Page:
Olaf Hartig is a Senior Associate Professor at the Department of Computer and Information Science of Linköping University. Additionally, he is an Amazon Scholar working with the Neptune graph database team at Amazon Web Services. Olaf is interested in problems related to the management of databases and knowledge, with a focus on graph data and data that is distributed over multiple, autonomous and/or heterogeneous sources. He received the 2019 SWSA Ten-Year Award for a research paper which pioneered the idea of traversal-based query execution as well as querying Linked Data on the Web in general, and for his PhD thesis on the foundations of Linked Data queries, he was honored with the SWSA Distinguished Dissertation Award in 2015. At this year's SEMANTiCS he will provide the keynote to DBpedia Day 2022 in Vienna.
You have been working on different topics like Semantic Web, Linked Data, graph data, data quality and many more. In which of these areas is your main focus in your current studies?
Olaf Hartig: It is a bit of a mixture of many of these things. The overall theme of my research is virtual data integration over heterogeneous data sources, and I am considering Semantic Web standards such as RDF, SPARQL, OWL, and SHACL as an excellent basis for this work. Virtual data integration is about scenarios in which bringing data from multiple sources together into a central repository is not a suitable or desired option, and yet one wants to be able to answer queries or run analyses for which the data from these sources needs to be combined with one another. Heterogeneity of the data sources can be in many dimensions such as the underlying data models, the schemas, and the data access interfaces. For instance, one of the concrete problems that we are currently working on is how can the capabilities and limitations of different data access interfaces be considered and perhaps leveraged in a systematic manner by query processors for such virtual data integration settings. Another, related strand of research that I am currently following is about interoperability between the two prevalent graph data and knowledge graph technology stacks, the RDF-based one and the Property Graphs-based one. The RDF-star extension to RDF that I have been working on provides a suitable building block towards achieving such interoperability.
As you received the SWSA 10-years award for your 2009 paper about executing SPARQL queries over the Web of Linked Data, where do you see yourself in 10 years from now regarding your work?
Olaf Hartig: 10 years feels like an eternity. It is hard to make a guess. Anyways, I still love to work on research questions and fundamental problems related to data management in the context of knowledge representation and the Web. So, I can see myself still working on such questions in 10 years from now, and also helping PhD students doing successful research on such topics.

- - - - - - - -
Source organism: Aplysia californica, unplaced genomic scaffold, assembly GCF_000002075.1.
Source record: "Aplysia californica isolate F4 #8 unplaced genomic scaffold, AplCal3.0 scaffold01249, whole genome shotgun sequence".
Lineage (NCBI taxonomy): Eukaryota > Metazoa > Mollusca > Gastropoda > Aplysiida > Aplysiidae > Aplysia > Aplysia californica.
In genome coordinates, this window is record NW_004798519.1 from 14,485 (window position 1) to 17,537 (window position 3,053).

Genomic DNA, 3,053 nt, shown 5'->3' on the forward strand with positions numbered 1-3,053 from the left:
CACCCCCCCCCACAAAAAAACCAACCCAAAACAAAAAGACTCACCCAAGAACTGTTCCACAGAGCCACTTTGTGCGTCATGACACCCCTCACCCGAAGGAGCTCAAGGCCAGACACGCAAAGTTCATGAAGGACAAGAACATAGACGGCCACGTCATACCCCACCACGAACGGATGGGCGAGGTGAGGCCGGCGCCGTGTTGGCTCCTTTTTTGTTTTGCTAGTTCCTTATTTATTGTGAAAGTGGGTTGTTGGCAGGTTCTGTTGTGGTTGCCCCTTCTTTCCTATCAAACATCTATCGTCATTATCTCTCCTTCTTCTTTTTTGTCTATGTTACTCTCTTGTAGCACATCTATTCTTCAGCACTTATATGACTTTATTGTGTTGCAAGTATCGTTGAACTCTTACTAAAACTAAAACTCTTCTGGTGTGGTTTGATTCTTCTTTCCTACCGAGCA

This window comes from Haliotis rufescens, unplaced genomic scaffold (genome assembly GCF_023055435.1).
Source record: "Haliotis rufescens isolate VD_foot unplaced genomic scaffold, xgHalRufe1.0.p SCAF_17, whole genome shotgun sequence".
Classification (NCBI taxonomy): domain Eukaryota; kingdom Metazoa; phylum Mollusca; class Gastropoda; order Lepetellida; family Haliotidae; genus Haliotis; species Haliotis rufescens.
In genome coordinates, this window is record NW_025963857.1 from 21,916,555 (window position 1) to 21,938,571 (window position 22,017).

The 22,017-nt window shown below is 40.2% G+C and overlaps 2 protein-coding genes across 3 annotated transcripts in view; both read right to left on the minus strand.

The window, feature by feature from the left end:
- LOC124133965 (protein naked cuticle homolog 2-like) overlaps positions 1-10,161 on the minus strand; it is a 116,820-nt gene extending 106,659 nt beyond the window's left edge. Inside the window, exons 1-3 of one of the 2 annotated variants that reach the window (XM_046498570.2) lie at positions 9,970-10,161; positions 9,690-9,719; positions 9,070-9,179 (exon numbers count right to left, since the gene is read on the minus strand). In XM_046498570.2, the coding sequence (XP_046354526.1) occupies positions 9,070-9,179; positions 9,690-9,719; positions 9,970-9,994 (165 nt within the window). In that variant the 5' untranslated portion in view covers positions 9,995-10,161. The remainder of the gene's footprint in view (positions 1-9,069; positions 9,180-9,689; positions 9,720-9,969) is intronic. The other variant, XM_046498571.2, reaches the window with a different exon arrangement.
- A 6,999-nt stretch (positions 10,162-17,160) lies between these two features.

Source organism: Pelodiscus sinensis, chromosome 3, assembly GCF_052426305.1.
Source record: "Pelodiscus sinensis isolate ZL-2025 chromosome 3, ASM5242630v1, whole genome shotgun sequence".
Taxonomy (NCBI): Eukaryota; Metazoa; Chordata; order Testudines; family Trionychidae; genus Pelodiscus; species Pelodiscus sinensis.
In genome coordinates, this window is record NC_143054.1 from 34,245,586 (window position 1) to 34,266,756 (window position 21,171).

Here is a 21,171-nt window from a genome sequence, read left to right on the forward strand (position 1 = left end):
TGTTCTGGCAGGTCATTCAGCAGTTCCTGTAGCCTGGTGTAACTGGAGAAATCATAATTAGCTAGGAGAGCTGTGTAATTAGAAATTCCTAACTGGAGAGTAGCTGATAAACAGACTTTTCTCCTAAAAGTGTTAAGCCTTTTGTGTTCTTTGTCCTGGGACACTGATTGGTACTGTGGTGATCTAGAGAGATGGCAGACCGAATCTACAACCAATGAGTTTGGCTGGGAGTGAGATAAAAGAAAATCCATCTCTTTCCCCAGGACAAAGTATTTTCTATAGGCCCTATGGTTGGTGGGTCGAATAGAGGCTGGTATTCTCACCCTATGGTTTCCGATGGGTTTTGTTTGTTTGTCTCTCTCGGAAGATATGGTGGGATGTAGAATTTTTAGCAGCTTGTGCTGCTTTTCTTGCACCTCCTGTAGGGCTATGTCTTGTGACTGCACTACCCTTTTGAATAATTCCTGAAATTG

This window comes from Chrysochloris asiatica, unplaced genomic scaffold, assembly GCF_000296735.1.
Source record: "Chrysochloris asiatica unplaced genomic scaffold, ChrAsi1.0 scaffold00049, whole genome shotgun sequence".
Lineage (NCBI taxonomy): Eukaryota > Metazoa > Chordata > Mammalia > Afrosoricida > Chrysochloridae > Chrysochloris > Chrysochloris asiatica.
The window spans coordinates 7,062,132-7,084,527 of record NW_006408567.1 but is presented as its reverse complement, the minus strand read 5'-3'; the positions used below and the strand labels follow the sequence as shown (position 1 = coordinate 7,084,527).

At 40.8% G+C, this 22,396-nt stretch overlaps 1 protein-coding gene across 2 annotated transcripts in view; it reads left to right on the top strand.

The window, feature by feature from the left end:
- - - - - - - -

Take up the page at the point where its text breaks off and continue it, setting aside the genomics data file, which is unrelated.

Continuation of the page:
What are the hot topics our communities should pay attention to when it comes to the advancement of computational semantics? How can DBpedia Day and the Semantics Conference help to make it happen?
Olaf Hartig: There are a lot of discussions around the so-called modern data stack these days, which essentially is about leveraging and piping together cloud services for data warehousing and, ultimately, data analytics and business intelligence. However, from what I have seen, there is not much about capturing explicitly the semantics of the data in these approaches. At least, knowledge graphs are making an appearance, but mostly in the context of data cataloging. I think there are opportunities both for building on a modern data stack approach in semantics-enabled application scenarios and for extending such approaches with semantics-related capabilities.
Another, somewhat orthogonal idea that often shows up in discussions around the modern data stack is that of the data mesh. The core of this idea is to move away from centralized data governance within enterprises towards a more federated, domain-focused approach in which datasets and data services are treated more like products, similar to software projects. While it should be clear that knowledge graphs and semantic technologies are highly suitable for data cataloging in this context, I think that the ontology engineering community can also play a leading role in developing methodologies to data modeling in such a decentralized context where enterprise-wide shared concepts need to emerge alongside the concepts specific to particular data products. Events such as DBpedia day and the SEMANTiCS conference can help by putting such topics on the agenda.